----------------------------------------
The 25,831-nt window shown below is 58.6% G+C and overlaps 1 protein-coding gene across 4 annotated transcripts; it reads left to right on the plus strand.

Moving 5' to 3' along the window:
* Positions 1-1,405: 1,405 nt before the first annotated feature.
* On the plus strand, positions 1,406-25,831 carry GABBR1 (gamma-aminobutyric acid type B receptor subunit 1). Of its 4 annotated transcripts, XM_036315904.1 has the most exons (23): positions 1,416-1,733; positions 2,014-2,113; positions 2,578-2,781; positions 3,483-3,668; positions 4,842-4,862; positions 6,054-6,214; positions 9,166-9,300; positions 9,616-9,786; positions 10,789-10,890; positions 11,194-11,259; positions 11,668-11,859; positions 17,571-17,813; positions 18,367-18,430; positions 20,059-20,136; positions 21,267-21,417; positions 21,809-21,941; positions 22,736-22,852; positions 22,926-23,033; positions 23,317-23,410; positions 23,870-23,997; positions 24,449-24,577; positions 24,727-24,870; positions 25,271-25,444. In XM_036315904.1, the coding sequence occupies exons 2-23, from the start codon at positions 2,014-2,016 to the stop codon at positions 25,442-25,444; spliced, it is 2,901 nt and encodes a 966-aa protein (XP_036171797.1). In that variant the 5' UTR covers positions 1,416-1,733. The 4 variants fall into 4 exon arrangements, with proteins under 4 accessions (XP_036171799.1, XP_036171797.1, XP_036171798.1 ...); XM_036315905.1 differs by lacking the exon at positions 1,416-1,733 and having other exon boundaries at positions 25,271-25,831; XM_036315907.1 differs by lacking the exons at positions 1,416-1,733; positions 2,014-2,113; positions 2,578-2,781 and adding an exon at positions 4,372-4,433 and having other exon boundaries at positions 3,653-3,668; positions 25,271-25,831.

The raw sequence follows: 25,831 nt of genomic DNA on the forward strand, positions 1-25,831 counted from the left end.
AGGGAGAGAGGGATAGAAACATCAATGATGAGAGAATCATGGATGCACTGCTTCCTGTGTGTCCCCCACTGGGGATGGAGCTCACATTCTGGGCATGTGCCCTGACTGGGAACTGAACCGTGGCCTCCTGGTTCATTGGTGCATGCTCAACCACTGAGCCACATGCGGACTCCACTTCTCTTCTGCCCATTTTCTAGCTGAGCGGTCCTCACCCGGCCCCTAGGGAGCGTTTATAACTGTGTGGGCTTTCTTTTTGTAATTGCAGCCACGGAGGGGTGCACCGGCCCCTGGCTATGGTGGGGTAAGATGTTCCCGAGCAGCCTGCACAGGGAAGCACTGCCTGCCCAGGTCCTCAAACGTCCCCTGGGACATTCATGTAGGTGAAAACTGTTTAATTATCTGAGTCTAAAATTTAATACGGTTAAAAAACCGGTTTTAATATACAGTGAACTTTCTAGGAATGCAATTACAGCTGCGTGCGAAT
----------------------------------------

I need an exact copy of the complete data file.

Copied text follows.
The 25,831-nt window shown below is 58.6% G+C and overlaps 1 protein-coding gene across 4 annotated transcripts; it reads left to right on the plus strand.

Moving 5' to 3' along the window:
* Positions 1-1,405: 1,405 nt before the first annotated feature.
* On the plus strand, positions 1,406-25,831 carry GABBR1 (gamma-aminobutyric acid type B receptor subunit 1). Of its 4 annotated transcripts, XM_036315904.1 has the most exons (23): positions 1,416-1,733; positions 2,014-2,113; positions 2,578-2,781; positions 3,483-3,668; positions 4,842-4,862; positions 6,054-6,214; positions 9,166-9,300; positions 9,616-9,786; positions 10,789-10,890; positions 11,194-11,259; positions 11,668-11,859; positions 17,571-17,813; positions 18,367-18,430; positions 20,059-20,136; positions 21,267-21,417; positions 21,809-21,941; positions 22,736-22,852; positions 22,926-23,033; positions 23,317-23,410; positions 23,870-23,997; positions 24,449-24,577; positions 24,727-24,870; positions 25,271-25,444. In XM_036315904.1, the coding sequence occupies exons 2-23, from the start codon at positions 2,014-2,016 to the stop codon at positions 25,442-25,444; spliced, it is 2,901 nt and encodes a 966-aa protein (XP_036171797.1). In that variant the 5' UTR covers positions 1,416-1,733. The 4 variants fall into 4 exon arrangements, with proteins under 4 accessions (XP_036171799.1, XP_036171797.1, XP_036171798.1 ...); XM_036315905.1 differs by lacking the exon at positions 1,416-1,733 and having other exon boundaries at positions 25,271-25,831; XM_036315907.1 differs by lacking the exons at positions 1,416-1,733; positions 2,014-2,113; positions 2,578-2,781 and adding an exon at positions 4,372-4,433 and having other exon boundaries at positions 3,653-3,668; positions 25,271-25,831.

The raw sequence follows: 25,831 nt of genomic DNA on the forward strand, positions 1-25,831 counted from the left end.
AGGGAGAGAGGGATAGAAACATCAATGATGAGAGAATCATGGATGCACTGCTTCCTGTGTGTCCCCCACTGGGGATGGAGCTCACATTCTGGGCATGTGCCCTGACTGGGAACTGAACCGTGGCCTCCTGGTTCATTGGTGCATGCTCAACCACTGAGCCACATGCGGACTCCACTTCTCTTCTGCCCATTTTCTAGCTGAGCGGTCCTCACCCGGCCCCTAGGGAGCGTTTATAACTGTGTGGGCTTTCTTTTTGTAATTGCAGCCACGGAGGGGTGCACCGGCCCCTGGCTATGGTGGGGTAAGATGTTCCCGAGCAGCCTGCACAGGGAAGCACTGCCTGCCCAGGTCCTCAAACGTCCCCTGGGACATTCATGTAGGTGAAAACTGTTTAATTATCTGAGTCTAAAATTTAATACGGTTAAAAAACCGGTTTTAATATACAGTGAACTTTCTAGGAATGCAATTACAGCTGCGTGCGAAT